In industrial engineering applications, some simulations may involve 10 to 20 million cells, Ding said. The amount of GPU memory will determine how large of a problem you can solve using GPU acceleration. Fortunately, the latest generation of GPUs offers more than enough memory and processing power to tackle large engineering simulations, even on the desktop.

During the presentation, Ding provided an example of an aerodynamics drag simulation. A decade ago, this type of stimulation required a high-performance computing cluster. Now using a desktop workstation with a GPU, I can get that entire drag prediction model done in less than a few minutes, Ding said. And that is using one GPU compared to 32 CPU cores. The simulation in the example required 30GB of memory, which was easily handled by the NVIDIA RTX 6000 Ada GPU used for the demonstration.

“Desktop workstations available from partners like Dell and NVIDIA can do the work of a server,” Ding added. “Engineers much prefer to have a workstation that is GPU-enabled, because it cuts simulation times down from hours to just a few minutes.”

In another online demonstration, Ozen provided an overview of how GPU acceleration can improve the performance of the Ansys Lumerical photonics simulation solution. Using the NVIDIA RTX 6000 Ada Generation GPU, simulation times were reduced from approximately 45 minutes using the CPU to less than 8 minutes on the GPU – a roughly 6x speedup.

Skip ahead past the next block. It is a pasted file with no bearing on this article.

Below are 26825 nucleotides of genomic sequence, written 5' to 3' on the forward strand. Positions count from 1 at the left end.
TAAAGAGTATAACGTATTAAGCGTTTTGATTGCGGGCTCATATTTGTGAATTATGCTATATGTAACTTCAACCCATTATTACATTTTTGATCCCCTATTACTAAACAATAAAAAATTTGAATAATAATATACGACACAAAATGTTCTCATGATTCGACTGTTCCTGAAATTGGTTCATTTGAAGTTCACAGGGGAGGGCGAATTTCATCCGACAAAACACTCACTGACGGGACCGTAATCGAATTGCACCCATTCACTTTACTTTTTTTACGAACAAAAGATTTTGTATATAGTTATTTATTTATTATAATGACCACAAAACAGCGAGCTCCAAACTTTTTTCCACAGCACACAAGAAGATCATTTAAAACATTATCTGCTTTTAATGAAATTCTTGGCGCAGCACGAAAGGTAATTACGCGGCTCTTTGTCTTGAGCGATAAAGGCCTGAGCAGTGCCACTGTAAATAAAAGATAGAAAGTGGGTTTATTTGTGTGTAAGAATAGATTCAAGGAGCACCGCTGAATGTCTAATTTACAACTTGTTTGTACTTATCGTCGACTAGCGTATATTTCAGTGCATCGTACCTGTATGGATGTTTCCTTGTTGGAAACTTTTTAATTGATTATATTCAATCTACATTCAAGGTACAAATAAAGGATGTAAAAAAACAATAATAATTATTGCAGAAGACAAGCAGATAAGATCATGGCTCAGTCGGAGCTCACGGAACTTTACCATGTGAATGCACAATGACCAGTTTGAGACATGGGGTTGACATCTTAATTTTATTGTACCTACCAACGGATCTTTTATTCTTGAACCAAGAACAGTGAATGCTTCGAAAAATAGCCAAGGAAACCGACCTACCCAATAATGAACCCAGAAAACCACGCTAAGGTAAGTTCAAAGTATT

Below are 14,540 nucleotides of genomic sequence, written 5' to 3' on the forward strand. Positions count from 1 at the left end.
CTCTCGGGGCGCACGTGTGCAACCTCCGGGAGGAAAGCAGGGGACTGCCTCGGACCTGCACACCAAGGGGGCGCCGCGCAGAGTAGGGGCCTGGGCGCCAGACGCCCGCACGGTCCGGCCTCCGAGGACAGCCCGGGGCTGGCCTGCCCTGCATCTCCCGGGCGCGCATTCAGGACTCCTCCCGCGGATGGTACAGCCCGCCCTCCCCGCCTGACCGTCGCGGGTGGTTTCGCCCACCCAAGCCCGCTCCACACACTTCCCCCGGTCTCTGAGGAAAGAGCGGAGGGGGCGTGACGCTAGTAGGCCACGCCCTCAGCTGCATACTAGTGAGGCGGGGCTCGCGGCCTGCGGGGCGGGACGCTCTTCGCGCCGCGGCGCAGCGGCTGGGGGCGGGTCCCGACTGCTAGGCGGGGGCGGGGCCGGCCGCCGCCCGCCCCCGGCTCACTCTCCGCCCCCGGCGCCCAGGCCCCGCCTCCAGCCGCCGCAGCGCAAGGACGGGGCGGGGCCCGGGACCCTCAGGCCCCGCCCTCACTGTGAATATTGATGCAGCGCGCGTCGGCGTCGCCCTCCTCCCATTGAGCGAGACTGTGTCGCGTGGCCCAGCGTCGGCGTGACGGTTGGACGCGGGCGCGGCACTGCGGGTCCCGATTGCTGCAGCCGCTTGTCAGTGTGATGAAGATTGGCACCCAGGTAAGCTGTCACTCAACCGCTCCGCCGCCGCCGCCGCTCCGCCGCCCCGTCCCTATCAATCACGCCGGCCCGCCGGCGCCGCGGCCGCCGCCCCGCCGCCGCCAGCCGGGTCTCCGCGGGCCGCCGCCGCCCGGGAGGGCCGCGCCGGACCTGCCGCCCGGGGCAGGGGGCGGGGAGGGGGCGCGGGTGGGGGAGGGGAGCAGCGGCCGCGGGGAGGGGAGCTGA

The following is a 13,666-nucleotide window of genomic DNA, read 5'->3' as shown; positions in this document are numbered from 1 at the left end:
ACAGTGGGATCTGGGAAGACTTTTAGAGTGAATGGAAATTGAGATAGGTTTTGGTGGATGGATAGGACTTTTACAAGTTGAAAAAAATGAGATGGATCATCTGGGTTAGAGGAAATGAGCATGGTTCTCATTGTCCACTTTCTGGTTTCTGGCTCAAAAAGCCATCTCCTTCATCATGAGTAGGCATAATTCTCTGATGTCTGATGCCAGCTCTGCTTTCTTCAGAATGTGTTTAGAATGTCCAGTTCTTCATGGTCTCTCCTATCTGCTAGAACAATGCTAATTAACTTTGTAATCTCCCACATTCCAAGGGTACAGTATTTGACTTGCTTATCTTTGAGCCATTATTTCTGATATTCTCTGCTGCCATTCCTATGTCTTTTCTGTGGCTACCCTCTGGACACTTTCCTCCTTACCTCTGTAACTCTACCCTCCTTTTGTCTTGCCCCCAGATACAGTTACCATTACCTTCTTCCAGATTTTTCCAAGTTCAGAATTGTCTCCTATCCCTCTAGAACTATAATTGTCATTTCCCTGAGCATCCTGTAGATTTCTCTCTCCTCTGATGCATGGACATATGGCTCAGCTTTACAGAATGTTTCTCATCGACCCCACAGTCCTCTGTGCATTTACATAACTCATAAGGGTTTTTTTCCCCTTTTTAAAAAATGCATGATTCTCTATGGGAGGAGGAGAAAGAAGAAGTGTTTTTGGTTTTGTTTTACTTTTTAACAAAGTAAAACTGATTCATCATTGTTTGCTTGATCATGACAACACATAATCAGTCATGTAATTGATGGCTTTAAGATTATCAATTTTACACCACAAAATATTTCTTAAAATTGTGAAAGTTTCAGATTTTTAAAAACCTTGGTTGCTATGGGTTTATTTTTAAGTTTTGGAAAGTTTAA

Image courtesy of Ansys and NVIDIA.

 

GPU computing has evolved rapidly over the last 4-5 years. Initially, GPU computing involved offloading computational work from the CPU to the GPU. Now there are native GPU solvers(he gave the example of Ansys 2023R2), allowing much faster speedups. Using a GPU can be up to 13x faster than an 8-core CPU, according to Ding.

For very large models or problems, engineers can also tap into multiple GPUs in HPC clusters or via cloud computing resources. Ding said that with multiple GPUs, a large problem in Ansys Fluent can be split across 8 GPUs in the cloud, providing 32x faster performance than an 80-core CPU. “You can solve enormous problems extremely quickly,” he said.

Image courtesy of Ansys and NVIDIA.

GPUs can also be used in a range of engineering simulations, including particle, optics, photonics, and electromagnetic analysis.

“GPU simulation really is on the front burner of most of the simulation development teams these days because the memory available in these GPUs is now allowing us to do truly industrial level problems all in a workstation GPU,” he shares.

“Literally it takes less time for our team to run this CFD model than it takes to get a cup of coffee. Productivity improvements available at workstation level for all engineers who do simulation is very impressive and exciting for all of us,” he shares.

The Design & Simulation Summit presentation is available on-demand at the event website. Ozen also presented a webinar on GPU acceleration in partnership with Dell and NVIDIA.